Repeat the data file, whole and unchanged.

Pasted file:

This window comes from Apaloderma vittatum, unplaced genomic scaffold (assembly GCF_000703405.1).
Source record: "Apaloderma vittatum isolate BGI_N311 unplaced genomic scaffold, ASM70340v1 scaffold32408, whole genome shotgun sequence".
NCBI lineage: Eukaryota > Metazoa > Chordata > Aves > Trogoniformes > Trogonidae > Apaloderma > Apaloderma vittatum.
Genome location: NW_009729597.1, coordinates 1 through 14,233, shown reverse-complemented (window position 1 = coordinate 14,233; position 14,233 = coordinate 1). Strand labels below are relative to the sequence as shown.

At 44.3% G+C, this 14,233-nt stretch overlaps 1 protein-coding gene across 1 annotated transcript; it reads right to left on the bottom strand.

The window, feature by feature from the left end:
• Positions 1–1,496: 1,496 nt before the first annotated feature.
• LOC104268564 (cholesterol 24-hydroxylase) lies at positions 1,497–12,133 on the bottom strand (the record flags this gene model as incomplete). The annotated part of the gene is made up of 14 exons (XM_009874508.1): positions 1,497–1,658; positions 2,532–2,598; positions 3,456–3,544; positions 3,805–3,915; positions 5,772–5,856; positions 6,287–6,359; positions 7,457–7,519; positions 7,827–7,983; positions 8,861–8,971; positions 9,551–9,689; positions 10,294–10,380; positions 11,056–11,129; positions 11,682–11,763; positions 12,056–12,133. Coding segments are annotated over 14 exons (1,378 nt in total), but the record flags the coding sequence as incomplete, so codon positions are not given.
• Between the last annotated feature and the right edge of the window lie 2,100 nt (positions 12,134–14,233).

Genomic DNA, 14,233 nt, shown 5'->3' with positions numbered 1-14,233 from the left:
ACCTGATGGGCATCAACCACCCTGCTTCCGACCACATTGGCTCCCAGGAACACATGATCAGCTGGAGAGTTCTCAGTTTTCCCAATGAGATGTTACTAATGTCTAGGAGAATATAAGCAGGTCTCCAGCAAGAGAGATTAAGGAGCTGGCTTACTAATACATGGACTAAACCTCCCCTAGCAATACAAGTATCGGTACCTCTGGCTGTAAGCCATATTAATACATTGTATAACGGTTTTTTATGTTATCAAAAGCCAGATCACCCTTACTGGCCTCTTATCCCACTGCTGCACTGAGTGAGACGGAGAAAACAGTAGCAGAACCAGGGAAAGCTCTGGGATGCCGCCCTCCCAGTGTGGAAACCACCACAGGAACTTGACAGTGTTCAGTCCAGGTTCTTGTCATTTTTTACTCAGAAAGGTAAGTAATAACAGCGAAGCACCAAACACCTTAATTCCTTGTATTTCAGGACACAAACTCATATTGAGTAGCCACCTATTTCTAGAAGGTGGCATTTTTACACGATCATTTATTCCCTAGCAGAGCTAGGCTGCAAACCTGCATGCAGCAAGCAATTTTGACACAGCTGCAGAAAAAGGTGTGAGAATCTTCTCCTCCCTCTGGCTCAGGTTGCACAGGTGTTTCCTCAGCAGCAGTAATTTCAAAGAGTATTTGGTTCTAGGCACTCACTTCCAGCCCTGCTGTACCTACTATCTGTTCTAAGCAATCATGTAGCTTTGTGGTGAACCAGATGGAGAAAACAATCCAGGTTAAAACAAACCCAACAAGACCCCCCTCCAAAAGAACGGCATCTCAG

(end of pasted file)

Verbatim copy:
This window comes from Apaloderma vittatum, unplaced genomic scaffold (assembly GCF_000703405.1).
Source record: "Apaloderma vittatum isolate BGI_N311 unplaced genomic scaffold, ASM70340v1 scaffold32408, whole genome shotgun sequence".
NCBI lineage: Eukaryota > Metazoa > Chordata > Aves > Trogoniformes > Trogonidae > Apaloderma > Apaloderma vittatum.
Genome location: NW_009729597.1, coordinates 1 through 14,233, shown reverse-complemented (window position 1 = coordinate 14,233; position 14,233 = coordinate 1). Strand labels below are relative to the sequence as shown.

At 44.3% G+C, this 14,233-nt stretch overlaps 1 protein-coding gene across 1 annotated transcript; it reads right to left on the bottom strand.

The window, feature by feature from the left end:
• Positions 1–1,496: 1,496 nt before the first annotated feature.
• LOC104268564 (cholesterol 24-hydroxylase) lies at positions 1,497–12,133 on the bottom strand (the record flags this gene model as incomplete). The annotated part of the gene is made up of 14 exons (XM_009874508.1): positions 1,497–1,658; positions 2,532–2,598; positions 3,456–3,544; positions 3,805–3,915; positions 5,772–5,856; positions 6,287–6,359; positions 7,457–7,519; positions 7,827–7,983; positions 8,861–8,971; positions 9,551–9,689; positions 10,294–10,380; positions 11,056–11,129; positions 11,682–11,763; positions 12,056–12,133. Coding segments are annotated over 14 exons (1,378 nt in total), but the record flags the coding sequence as incomplete, so codon positions are not given.
• Between the last annotated feature and the right edge of the window lie 2,100 nt (positions 12,134–14,233).

Genomic DNA, 14,233 nt, shown 5'->3' with positions numbered 1-14,233 from the left:
ACCTGATGGGCATCAACCACCCTGCTTCCGACCACATTGGCTCCCAGGAACACATGATCAGCTGGAGAGTTCTCAGTTTTCCCAATGAGATGTTACTAATGTCTAGGAGAATATAAGCAGGTCTCCAGCAAGAGAGATTAAGGAGCTGGCTTACTAATACATGGACTAAACCTCCCCTAGCAATACAAGTATCGGTACCTCTGGCTGTAAGCCATATTAATACATTGTATAACGGTTTTTTATGTTATCAAAAGCCAGATCACCCTTACTGGCCTCTTATCCCACTGCTGCACTGAGTGAGACGGAGAAAACAGTAGCAGAACCAGGGAAAGCTCTGGGATGCCGCCCTCCCAGTGTGGAAACCACCACAGGAACTTGACAGTGTTCAGTCCAGGTTCTTGTCATTTTTTACTCAGAAAGGTAAGTAATAACAGCGAAGCACCAAACACCTTAATTCCTTGTATTTCAGGACACAAACTCATATTGAGTAGCCACCTATTTCTAGAAGGTGGCATTTTTACACGATCATTTATTCCCTAGCAGAGCTAGGCTGCAAACCTGCATGCAGCAAGCAATTTTGACACAGCTGCAGAAAAAGGTGTGAGAATCTTCTCCTCCCTCTGGCTCAGGTTGCACAGGTGTTTCCTCAGCAGCAGTAATTTCAAAGAGTATTTGGTTCTAGGCACTCACTTCCAGCCCTGCTGTACCTACTATCTGTTCTAAGCAATCATGTAGCTTTGTGGTGAACCAGATGGAGAAAACAATCCAGGTTAAAACAAACCCAACAAGACCCCCCTCCAAAAGAACGGCATCTCAG